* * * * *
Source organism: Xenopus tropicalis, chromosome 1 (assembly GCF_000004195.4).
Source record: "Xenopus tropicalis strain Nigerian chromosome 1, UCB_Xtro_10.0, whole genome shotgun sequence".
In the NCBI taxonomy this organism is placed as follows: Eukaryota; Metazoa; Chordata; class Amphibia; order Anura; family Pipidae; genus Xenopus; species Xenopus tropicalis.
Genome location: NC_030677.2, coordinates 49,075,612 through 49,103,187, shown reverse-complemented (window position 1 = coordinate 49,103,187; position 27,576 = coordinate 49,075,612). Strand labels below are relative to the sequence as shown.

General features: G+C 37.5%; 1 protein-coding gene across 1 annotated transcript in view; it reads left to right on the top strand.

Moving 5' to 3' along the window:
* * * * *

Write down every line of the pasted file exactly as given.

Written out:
Source organism: Xenopus tropicalis, chromosome 1 (assembly GCF_000004195.4).
Source record: "Xenopus tropicalis strain Nigerian chromosome 1, UCB_Xtro_10.0, whole genome shotgun sequence".
In the NCBI taxonomy this organism is placed as follows: Eukaryota; Metazoa; Chordata; class Amphibia; order Anura; family Pipidae; genus Xenopus; species Xenopus tropicalis.
Genome location: NC_030677.2, coordinates 49,075,612 through 49,103,187, shown reverse-complemented (window position 1 = coordinate 49,103,187; position 27,576 = coordinate 49,075,612). Strand labels below are relative to the sequence as shown.

General features: G+C 37.5%; 1 protein-coding gene across 1 annotated transcript in view; it reads left to right on the top strand.

Moving 5' to 3' along the window: